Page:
Every year, I like to write about just a broad, imprecise piece on SXSW Gaming. What started as a satellite event for the larger mainstream parts of the Austin-based festival has grown to be its own sizable attraction. What used to take place south of the downtown hotspot at the Palmer Events Center now almost matches the physical presence of the main trade show where startups from all over the world show off their technological nonsense.
And it kind of shows that this is still a growing, learning component of SXSW. It takes up a lot of space, but there never really seemed like there is enough to fill it up. There continues to be a refreshment area that, as far as I can tell, is just to make the hall feel complete even though it’s just a bunch of highboy tables and the staple soda and pizza vendors, which is perhaps the biggest giveaway when it comes to growing pains.
Granted, this is far better than being seated at the kiddie table across the river where people tended to stumble across purely by accident rather than on purpose. And it’s better than having to turn away nearly every panel proposal every year. And it’s definitely better than everyone quizzically looking around like a John Travolta gif wondering why video games are randomly in Austin.
But this, still early into this promotion to the main SXSW metaphorical stage, has cemented the problems with being a codified track. There’s nothing…weird anymore. One year, there was a Mario Kart go-kart track outside on the lawn of the Long Center. Another, NASA erected a gigantic outdoor exhibit to talk about their upcoming James Webb telescope launch. And then there was that Powerpuff Girls parade that was just fantastic.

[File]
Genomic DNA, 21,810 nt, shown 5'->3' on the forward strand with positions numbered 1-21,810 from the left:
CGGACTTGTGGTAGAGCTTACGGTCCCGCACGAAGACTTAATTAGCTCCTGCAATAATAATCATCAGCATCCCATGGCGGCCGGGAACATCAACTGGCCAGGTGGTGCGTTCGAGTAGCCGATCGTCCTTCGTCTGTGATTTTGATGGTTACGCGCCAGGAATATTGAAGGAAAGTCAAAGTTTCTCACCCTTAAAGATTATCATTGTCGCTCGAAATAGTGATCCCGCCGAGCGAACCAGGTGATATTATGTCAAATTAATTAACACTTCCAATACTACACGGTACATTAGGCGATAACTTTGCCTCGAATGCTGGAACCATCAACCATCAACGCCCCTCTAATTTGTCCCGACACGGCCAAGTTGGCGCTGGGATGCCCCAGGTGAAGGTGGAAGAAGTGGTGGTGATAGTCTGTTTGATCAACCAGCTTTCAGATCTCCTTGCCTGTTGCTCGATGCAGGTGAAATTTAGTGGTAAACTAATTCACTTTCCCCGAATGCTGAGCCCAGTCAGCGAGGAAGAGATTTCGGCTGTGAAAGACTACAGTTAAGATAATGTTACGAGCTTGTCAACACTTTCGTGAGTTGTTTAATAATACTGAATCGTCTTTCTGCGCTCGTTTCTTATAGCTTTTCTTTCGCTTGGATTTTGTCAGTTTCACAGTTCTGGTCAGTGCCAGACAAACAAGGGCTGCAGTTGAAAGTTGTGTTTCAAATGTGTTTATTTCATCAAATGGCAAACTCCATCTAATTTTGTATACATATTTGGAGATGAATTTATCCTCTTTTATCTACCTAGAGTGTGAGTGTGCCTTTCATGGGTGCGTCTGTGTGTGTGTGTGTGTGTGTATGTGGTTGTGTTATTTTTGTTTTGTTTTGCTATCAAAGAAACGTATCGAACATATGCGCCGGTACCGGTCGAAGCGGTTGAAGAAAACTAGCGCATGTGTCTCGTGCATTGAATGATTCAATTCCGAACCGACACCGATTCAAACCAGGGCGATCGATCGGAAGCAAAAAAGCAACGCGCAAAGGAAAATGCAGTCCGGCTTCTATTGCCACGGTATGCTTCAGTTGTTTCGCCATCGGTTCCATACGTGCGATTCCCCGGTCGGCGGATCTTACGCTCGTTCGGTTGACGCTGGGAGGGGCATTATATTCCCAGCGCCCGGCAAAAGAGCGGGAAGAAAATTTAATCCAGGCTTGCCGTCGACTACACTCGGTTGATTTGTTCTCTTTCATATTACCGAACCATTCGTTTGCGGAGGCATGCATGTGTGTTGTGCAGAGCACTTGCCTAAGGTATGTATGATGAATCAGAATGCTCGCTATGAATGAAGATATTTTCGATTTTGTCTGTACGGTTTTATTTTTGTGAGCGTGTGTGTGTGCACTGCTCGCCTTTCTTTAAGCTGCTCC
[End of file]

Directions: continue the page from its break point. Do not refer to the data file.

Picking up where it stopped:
Some Swedish developers once stopped me outside a shuttle stop to show me their new game that involved spinning and jumping while holding a phone and then got a crowd of a dozen or so people to play along. All the indie folk gathered at a nearby house for an impromptu house party to celebrate so many of their first and first successful shows. Really, it was an anything-goes kind of event because it felt like the parents at the convention center weren’t looking.
Now, it is big enough that it feels like just about any other show. It has an indie alley of local Austin talent and student showcases. There’s some of the larger publishers with their collective space like Devolver Digital. And, long overdue, there is a sizable board game section with a full contingent of tabletop developers. Perhaps the only differentiating factor is the persistent and varied arcade cabinet offerings. I mean, how often do you get to play Windjammers in public?
There are pros to it, of course. You get folks like Triband showing off What the Golf. You get a tabletop studio that only makes games about language that doesn’t have winners or losers and only endless stories. And you get entire companies making a play like Microsft’s Xbox arena and the Houston Outlaws competition setup. It’s exposure that Austin doesn’t get when it comes to games in an open and affordable way. (Compared to RTX and DreamHack and PAX South, SXSW Gaming’s price of zero dollars means it’s the only way some folks get to give this part of the industry a whirl.)
But then the weirder and more indie-focused panels get overtaken with things like advice for becoming a community manager at major studios or listening to Peter Moore talk about soccer. Exhibit space is taken up by the apparently indestructible Alienware truck and radioactive HyperX signage. The idea that any of those surprise moments of past SXSW Gaming (remember when it was called Arcade?) occurring now doesn’t even cross my mind anymore.
This happens, though. It’s the commodification of something that started out weird and now just can’t stop existing. It happened to SXSW way long ago and now it’s happening to its myriad tracks. It’ll eventually happen to Fantastic Arcade and all the small, oddball, intimate experience that you value. But that also means other ones will take up their mantle. And now, as excited as I am each year to go back down to Austin, I’m more excited to see what takes SXSW Gaming’s place in the local indie space.